10 months
And she’s got TEETH!

Scant days before the ten-month anniversary of her birth, Natalie decided she was tired of gumming her food. On Thursday, September 29, her first tooth — the lower right incisor — broke through to daylight. I stuck a non-silicone spoon in her mouth to verify the presence of the long-awaited dens primus, and was rewarded with a wonderful click-click-clicking sound as I tapped her lower gums. Eureka! Toothless no more!

Not to be outdone by its fellow, her second tooth promptly followed the next day. And if you hold her upside down (which you should, because she loves it, and there are few things as awesome as the appreciative belly laughs with which she’ll thank you) you can see that a pair of incisors worthy of Bugs Bunny are straining to emerge from Natalie’s upper gums. I may be imagining it, but it looks like she may have another tooth or two on deck as well. (Our restful nights of sleep, already a threatened species since Noodles recovered from her August fever, are now verging on extinction under the assault of the Midnight Teething Howler Demon.)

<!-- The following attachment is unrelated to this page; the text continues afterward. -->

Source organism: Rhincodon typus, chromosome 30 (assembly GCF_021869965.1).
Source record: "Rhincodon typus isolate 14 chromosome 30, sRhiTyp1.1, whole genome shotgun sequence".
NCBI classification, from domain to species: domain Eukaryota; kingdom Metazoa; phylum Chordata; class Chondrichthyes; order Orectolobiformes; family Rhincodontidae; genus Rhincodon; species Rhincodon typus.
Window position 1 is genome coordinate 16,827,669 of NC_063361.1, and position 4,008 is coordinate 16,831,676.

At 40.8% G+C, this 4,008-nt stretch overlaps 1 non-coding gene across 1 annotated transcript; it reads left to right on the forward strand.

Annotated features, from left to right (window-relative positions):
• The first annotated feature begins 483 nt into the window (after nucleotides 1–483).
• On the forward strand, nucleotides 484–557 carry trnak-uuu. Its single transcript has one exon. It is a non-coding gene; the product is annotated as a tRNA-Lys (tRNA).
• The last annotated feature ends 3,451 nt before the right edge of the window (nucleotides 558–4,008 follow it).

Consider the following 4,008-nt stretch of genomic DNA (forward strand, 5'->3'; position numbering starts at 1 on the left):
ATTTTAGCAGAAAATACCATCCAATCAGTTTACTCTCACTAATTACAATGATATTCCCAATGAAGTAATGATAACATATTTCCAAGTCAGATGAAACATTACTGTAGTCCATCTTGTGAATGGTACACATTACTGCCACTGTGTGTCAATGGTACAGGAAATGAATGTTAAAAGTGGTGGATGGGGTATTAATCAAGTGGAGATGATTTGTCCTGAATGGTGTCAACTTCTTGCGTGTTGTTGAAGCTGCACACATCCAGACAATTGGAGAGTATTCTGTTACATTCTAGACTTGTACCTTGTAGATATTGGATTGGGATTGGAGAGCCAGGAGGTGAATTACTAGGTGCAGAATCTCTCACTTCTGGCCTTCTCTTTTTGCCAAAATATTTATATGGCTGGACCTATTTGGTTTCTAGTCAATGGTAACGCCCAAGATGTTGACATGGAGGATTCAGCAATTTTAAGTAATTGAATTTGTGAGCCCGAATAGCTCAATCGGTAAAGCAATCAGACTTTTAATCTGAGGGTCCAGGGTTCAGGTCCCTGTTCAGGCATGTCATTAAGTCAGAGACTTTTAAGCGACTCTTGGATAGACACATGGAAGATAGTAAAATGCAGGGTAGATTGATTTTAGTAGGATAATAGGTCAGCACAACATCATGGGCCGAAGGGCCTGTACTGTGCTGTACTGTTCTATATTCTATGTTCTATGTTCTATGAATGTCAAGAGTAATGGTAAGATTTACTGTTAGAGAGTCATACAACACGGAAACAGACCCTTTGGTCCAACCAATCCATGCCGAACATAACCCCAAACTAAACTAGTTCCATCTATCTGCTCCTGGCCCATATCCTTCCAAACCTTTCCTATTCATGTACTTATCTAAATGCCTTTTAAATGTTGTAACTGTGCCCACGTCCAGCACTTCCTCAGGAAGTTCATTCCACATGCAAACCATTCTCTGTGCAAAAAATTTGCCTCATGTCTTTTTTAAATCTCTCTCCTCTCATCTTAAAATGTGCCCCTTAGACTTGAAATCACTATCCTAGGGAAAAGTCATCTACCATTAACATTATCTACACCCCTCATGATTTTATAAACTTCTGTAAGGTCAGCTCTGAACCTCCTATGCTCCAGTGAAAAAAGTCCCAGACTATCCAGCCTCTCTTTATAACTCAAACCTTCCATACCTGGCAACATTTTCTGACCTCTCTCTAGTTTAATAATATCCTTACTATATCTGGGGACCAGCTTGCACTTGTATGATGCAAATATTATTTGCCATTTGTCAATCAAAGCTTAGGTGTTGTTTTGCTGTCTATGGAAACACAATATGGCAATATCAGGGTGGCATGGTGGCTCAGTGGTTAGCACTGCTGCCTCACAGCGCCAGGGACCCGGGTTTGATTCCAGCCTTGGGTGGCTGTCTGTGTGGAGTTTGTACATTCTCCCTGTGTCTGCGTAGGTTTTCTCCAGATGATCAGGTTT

It’s another giant leap forward from babyhood to childhood. She’s been taking so many of these, it’s tough to keep up.

Look how thick her hair is getting. Look at the depth in that gaze. She’s looking less and less like a baby every day, especially as she gets better and better at standing up. She can’t do it unsupported yet, but she will pull up on anything she can reach — cabinets, furniture, her crib, the coffee table, the pack & play, even stairs (although she hasn’t quite figured out how to crawl up them yet; that may be next week’s achievement). She’s reached a respectable 18 pounds 13 ounces and 27.5 inches as of this morning’s ten-month checkup: dead-on 50th percentile for weight, slightly below for height, slightly above for head circumference. Clearly she’s getting adequate nutrition from all of the baby food that she isn’t spraying in our faces.

Watch that video again. There’s the most amazing new thing that Natalie has shown us in the past month, greater than clickable teeth or standing on two feet. Our daughter is developing a sense of comic timing. She not only laughs with us at things that are funny. She is learning how to make us laugh. In many small ways we see her coming to master the concept of cause and effect, but this may be our favorite.

And now our family mantra, “Every day we laugh together,” includes her too.